Design strategy collective Urban-Think Tank has designed and built a prototypical house as part of an initiative to improve housing conditions for slum dwellers in some of the 2700 informal settlements across South Africa (+ movie).
Urban-Think Tank, which was involved in the Golden Lion-winning research into the Torre David vertical slum in Caracas, has this time teamed up with ETH Zürich university to search for ways that architects can help improve the environment and security of these slums that house approximately 15 percent of the country's entire population.
Working under the title Empower Shack, the team organised a design-and-build workshop in Khayelitsha, a township in Cape Town that is one of the largest in South Africa, and developed a design for a low-cost two-storey shack for local resident Phumezo Tsibanto and his family.
They then worked together to replace Tsibanto's existing single-storey dwelling with the new two-storey structure, giving the family a new home with a watertight exterior and its own electricity.
The designers are now exploring different configurations of the prototype that will allow it to adapt to the needs of different residents, extending up to three storeys when necessary.
This in turn becomes part of a wider strategy for rationalising the layout of the entire community, known as blocking out. This involves creating access routes for emergency vehicles and providing basic services such as sanitation and water.
"Our work on the Empower Shack project is not the result of the usual architectural pursuit for a new housing typology," said Urban-Think Tank co-founder Alfredo Brillembourg. "While we are absolutely trying to innovate upon the design and technology of low-cost housing, we're more concerned with the general 'system' that surrounds housing in the context of informal South African settlements."
He continued: "This includes the infrastructure that makes housing decent, such as power and sanitation, along with the urban configuration of homes. The Empower Shack project seeks to address these larger challenges, and in doing so, hopefully changes not just the built landscape of places like Khayelitsha, but also the social, political and economic structures that shape residents' lives."
Brillembourg and partner Hubert Klumpner are now showing their findings from the two-year research in an exhibition at the Eva Presenhuber Gallery in Zurich.
Here's a project description from Urban-Think Tank:
Can art and architecture lend a voice to segments of the population that go unheard? Empower Shack is a new exhibition presenting an ETH Zürich and Urban-Think Tank project on South Africa, supported by Swisspearl (Schweiz) AG. A collaboration between the Brillembourg & Klumpner Chair of Architecture and Urban Design, South African NGO Ikhayalami ('My Home'), Transsolar, Brillembourg Ochoa Foundation, Meyer Burger, the BLOCK ETH ITA Research Group, and videocompany, the Empower Shack team was established as a response to conventional approaches in dealing with urban informality, which are unsustainable and painstakingly slow in meeting the immediate needs of the vast majority of South Africa's urban poor.
With its roots in a research, design and build workshop aimed at developing an innovative, replicable, affordable and sustainable shack prototype for Cape Town's Khayelitsha (the third largest township in South Africa), the exhibition uses film, photography, drawings, painting and large-scale architectural installations to explore the complexity of living conditions in informal settlements, and the social role of architects in helping to address the economic, ecological and security challenges faced by residents.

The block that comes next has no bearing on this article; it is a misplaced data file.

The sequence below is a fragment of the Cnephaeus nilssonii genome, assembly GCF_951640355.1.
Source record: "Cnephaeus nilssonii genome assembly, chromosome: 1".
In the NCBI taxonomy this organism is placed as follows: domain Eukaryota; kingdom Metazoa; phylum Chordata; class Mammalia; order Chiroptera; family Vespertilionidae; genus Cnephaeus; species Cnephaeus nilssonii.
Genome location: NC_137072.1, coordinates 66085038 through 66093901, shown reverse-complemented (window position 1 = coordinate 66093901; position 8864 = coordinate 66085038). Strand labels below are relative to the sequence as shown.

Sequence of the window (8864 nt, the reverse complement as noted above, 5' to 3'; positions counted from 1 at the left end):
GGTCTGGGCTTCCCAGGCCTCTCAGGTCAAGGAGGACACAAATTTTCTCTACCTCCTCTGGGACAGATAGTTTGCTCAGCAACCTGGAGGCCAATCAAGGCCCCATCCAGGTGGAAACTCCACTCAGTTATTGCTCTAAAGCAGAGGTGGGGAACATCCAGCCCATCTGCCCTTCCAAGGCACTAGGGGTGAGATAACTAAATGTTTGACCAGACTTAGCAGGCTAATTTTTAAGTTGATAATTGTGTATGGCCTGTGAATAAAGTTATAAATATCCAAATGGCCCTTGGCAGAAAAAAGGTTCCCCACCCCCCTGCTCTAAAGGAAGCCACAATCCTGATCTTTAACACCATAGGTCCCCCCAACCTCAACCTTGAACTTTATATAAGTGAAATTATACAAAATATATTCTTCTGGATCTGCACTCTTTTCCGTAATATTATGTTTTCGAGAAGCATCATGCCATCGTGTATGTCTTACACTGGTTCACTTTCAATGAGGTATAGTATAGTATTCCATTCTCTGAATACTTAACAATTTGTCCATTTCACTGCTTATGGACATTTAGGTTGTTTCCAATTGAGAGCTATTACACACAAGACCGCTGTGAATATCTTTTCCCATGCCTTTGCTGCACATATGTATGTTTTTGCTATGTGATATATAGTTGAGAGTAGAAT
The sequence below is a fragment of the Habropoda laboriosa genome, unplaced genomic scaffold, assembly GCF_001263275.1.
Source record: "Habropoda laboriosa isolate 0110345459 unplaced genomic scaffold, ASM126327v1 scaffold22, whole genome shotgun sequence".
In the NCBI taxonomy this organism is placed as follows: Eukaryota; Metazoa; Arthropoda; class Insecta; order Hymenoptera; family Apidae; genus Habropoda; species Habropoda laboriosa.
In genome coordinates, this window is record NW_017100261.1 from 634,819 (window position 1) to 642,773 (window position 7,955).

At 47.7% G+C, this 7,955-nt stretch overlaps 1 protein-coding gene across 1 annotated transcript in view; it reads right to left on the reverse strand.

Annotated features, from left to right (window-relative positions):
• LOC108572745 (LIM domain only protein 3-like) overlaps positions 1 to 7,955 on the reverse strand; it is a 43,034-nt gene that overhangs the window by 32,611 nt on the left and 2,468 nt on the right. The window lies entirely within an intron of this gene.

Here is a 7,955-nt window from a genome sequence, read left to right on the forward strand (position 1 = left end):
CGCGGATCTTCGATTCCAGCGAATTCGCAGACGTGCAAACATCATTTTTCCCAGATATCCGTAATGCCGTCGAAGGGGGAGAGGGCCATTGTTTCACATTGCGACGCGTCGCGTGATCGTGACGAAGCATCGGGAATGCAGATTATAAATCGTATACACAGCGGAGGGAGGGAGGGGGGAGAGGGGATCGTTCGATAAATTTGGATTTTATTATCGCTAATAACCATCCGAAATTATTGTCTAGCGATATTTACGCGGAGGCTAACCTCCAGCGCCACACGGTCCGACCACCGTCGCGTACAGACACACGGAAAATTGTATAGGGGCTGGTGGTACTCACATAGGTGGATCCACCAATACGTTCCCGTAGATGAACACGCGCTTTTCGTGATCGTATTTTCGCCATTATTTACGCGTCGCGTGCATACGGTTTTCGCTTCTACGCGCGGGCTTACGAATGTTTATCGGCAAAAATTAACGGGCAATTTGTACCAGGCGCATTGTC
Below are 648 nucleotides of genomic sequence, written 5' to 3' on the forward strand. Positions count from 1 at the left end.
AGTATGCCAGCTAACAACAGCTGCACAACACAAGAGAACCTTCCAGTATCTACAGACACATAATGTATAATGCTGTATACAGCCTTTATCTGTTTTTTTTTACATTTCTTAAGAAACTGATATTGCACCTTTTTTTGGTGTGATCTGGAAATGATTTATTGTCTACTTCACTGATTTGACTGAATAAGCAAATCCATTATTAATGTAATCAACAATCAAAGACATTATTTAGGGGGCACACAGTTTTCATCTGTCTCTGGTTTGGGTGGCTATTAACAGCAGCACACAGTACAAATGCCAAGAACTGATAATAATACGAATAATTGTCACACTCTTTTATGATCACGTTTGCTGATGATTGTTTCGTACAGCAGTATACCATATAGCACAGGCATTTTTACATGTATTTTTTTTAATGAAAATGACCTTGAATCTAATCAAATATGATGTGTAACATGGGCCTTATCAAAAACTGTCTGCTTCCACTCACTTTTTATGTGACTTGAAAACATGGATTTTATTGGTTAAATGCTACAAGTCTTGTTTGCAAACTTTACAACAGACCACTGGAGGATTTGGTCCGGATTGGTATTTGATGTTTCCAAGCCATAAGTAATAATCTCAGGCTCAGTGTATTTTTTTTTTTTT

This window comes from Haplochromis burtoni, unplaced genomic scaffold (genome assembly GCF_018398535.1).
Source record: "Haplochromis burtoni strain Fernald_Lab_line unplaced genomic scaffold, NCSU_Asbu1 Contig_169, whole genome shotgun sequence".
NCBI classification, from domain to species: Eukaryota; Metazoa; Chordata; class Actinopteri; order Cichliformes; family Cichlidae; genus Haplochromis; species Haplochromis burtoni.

With a population of over 50 million and the continent's largest economy, South Africa is often seen as a source of relative stability and prosperity in the region. Yet economic inequality remains high. Around 1.5 million households (approximately 7.5 million people) live in 2,700 informal settlements scattered across the country, which faces an overall shortage of 2.5 million houses.
While the government's record on housing delivery is laudable, the scale of need means informal settlements will remain for the foreseeable future. In response, authorities have slowly begun shifting the focus to incremental upgrading, including committing in 2010 to improve the quality of life of 400,000 households in well located informal settlements by 2014 through improved access to basic services and land tenure.
Alfredo Brillembourg and Hubert Klumpner, along with their research and design teams and collaborating partners are engaged in an ongoing project to develop and implement design innovations for rapid and incremental informal settlement upgrading.
The examples featured in the Empower Shack exhibition are intended to provide immediate strategies to alleviate a national crisis, while remaining embedded within community-driven processes around resource allocation.
With Empower Shack, Brillembourg and Klumpner reinforce their broader vision for practical, sustainable interventions in informal settlements around the world. They argue the future of urban development lies in collaboration among architects, artists, private enterprise, and the global population of slum-dwellers.
Brillembourg, Klumpner and their team frequently exhibit internationally in venues such as Kassel (2004), MoMA (2010) and the 13th Venice Biennale of Architecture, where they were awarded the Golden Lion in 2012. Through artistic and didactic presentations, they issue a call to arms to their fellow architects to see in the informal settlements of the world a potential for innovation and experimentation, with the goal of putting design in the service of a more equitable and sustainable future.